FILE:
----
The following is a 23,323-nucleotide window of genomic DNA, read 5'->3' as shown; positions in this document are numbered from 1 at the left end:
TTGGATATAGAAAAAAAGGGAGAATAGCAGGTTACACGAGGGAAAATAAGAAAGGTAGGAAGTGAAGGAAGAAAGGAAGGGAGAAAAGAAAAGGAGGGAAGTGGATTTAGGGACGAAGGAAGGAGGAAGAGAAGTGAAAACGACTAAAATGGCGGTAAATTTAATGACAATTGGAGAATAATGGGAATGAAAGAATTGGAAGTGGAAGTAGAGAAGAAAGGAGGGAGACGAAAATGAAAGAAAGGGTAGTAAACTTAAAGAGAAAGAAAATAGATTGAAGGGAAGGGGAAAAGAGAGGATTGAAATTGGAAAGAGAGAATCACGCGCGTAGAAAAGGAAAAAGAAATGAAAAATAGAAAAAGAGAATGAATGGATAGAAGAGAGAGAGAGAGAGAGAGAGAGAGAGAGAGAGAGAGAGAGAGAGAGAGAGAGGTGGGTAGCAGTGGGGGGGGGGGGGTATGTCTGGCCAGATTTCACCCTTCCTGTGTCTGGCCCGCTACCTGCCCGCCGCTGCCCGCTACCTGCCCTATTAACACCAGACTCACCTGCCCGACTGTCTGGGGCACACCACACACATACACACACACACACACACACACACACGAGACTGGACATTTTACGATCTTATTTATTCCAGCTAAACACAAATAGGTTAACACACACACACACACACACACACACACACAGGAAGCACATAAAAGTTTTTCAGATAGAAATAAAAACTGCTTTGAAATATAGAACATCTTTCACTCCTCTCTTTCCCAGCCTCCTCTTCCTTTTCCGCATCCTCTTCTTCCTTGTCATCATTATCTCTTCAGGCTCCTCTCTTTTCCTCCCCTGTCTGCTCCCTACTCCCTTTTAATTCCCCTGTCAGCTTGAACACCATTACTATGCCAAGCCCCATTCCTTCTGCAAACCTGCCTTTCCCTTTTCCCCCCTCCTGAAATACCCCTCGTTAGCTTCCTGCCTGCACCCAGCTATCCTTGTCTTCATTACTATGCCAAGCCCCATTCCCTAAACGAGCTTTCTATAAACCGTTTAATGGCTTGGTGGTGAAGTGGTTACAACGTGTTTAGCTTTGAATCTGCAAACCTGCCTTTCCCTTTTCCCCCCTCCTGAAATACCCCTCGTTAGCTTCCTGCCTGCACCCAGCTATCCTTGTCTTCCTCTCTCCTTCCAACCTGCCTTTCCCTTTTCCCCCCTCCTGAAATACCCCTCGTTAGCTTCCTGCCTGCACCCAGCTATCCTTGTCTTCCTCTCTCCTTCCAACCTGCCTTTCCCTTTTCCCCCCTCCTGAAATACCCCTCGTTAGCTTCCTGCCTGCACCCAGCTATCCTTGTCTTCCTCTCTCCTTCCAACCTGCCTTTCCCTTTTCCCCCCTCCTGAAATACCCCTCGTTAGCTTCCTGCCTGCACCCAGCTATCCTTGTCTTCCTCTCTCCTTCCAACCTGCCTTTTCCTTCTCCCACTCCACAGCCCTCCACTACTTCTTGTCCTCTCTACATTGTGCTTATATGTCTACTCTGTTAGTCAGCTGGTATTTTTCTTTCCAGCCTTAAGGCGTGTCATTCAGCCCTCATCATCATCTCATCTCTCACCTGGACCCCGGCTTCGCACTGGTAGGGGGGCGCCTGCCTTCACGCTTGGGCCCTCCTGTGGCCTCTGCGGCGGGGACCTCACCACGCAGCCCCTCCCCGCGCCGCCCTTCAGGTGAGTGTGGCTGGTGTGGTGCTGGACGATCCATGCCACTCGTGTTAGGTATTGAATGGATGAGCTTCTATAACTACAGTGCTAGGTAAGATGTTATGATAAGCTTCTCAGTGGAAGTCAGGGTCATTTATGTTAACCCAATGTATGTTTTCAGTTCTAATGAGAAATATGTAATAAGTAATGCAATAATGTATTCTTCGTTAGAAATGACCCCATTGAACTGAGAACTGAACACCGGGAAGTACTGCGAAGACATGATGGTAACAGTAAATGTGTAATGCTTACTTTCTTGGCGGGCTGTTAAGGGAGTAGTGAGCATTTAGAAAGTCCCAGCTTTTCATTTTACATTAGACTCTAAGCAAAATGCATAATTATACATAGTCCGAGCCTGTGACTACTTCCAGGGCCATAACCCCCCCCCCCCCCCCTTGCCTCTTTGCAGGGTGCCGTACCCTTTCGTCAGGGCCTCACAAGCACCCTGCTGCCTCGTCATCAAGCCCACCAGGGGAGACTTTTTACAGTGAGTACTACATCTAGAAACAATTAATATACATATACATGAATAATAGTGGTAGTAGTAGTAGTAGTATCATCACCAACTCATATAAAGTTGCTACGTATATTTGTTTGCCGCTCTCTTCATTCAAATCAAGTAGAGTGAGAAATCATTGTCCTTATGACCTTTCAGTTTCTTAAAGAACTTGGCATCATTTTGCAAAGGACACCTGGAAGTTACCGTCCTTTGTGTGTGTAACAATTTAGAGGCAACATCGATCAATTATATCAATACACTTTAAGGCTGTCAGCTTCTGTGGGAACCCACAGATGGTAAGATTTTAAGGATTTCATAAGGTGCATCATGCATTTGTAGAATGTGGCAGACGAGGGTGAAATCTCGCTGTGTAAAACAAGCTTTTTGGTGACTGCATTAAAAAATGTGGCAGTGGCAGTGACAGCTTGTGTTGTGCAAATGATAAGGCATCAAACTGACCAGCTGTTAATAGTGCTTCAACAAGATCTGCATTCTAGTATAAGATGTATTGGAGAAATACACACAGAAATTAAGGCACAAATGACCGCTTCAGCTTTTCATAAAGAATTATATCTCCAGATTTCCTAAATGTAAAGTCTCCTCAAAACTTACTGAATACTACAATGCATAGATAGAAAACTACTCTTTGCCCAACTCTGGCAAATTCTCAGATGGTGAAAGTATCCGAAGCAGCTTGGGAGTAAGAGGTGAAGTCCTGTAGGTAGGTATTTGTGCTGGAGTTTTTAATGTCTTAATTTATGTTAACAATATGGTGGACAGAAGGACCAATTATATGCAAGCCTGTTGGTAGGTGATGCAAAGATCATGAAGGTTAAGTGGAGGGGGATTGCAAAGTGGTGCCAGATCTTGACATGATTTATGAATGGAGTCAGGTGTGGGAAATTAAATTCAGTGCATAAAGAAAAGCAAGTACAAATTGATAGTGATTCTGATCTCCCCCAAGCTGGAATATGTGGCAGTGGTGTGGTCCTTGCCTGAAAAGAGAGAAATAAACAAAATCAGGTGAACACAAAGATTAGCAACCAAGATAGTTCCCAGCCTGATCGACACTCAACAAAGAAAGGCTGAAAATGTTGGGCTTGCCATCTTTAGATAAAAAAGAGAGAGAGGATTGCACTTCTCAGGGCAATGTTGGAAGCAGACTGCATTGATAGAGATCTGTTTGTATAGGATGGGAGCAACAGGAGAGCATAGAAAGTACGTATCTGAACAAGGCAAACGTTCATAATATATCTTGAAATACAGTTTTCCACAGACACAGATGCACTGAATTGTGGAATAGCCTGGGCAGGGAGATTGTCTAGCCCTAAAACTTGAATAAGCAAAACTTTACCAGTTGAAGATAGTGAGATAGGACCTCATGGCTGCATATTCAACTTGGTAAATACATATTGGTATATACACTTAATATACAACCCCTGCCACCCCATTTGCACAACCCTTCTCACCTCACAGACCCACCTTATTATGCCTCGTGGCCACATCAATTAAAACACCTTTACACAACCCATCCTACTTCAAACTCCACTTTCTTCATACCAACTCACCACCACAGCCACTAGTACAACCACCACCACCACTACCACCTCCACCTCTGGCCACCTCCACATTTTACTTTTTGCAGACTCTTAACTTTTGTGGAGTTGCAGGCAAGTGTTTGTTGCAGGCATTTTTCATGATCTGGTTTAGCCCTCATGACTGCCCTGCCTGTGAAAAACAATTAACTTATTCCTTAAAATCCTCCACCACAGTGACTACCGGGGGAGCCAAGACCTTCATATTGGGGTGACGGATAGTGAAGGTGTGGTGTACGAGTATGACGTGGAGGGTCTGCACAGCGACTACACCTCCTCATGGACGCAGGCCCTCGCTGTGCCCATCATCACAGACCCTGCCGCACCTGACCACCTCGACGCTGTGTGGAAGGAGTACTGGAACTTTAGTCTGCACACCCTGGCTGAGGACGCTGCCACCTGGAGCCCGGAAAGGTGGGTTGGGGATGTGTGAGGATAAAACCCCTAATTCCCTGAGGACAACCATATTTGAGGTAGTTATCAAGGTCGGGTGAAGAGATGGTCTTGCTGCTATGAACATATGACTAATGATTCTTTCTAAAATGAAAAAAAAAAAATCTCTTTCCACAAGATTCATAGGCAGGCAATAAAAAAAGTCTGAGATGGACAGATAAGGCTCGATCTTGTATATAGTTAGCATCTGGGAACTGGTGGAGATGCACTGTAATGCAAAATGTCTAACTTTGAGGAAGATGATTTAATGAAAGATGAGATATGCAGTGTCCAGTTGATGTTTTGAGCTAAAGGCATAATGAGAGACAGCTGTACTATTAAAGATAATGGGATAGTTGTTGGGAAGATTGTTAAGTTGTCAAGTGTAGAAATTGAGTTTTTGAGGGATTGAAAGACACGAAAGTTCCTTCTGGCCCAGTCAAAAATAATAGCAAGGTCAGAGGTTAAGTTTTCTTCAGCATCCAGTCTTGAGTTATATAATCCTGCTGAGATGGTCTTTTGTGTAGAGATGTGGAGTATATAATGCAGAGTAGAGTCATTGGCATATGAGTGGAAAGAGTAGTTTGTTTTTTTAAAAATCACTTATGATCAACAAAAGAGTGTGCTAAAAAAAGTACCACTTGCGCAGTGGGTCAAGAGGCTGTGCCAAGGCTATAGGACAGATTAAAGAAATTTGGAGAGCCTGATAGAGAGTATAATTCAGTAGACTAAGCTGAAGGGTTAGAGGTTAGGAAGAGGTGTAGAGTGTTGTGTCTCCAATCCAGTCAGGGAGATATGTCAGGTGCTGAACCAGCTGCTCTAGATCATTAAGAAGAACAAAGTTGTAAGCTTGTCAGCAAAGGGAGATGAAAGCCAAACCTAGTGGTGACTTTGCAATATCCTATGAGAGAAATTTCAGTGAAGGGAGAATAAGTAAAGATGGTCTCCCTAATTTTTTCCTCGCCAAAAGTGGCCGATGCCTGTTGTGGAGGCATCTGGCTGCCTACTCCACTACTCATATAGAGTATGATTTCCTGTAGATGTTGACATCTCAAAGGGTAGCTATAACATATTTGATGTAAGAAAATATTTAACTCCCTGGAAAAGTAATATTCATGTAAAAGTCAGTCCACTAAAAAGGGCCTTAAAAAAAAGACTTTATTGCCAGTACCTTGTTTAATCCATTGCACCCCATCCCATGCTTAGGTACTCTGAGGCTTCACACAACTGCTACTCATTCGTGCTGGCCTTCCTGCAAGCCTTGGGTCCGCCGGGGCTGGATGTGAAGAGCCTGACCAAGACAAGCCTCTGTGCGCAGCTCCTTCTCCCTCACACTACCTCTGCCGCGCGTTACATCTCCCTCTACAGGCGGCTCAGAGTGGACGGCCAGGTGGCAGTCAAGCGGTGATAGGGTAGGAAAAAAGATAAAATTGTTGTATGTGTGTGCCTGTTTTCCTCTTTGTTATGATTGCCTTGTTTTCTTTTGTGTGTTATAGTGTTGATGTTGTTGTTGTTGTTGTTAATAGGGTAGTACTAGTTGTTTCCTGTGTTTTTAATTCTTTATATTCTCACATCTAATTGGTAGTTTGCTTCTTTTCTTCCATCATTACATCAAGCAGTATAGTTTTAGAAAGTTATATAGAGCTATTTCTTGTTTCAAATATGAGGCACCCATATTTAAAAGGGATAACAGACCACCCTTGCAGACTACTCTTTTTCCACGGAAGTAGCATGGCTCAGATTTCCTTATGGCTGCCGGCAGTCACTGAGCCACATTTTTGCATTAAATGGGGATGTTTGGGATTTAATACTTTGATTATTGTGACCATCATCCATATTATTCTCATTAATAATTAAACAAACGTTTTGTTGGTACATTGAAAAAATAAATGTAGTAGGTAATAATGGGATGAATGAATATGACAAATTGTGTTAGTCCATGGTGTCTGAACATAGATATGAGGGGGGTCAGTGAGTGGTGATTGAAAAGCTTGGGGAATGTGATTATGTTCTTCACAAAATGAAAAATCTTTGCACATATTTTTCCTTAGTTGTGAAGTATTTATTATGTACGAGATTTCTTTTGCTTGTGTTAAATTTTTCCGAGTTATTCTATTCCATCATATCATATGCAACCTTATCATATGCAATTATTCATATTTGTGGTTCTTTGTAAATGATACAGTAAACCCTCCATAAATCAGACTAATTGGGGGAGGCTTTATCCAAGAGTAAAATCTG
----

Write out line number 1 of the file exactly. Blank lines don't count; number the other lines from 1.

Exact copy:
The following is a 23,323-nucleotide window of genomic DNA, read 5'->3' as shown; positions in this document are numbered from 1 at the left end: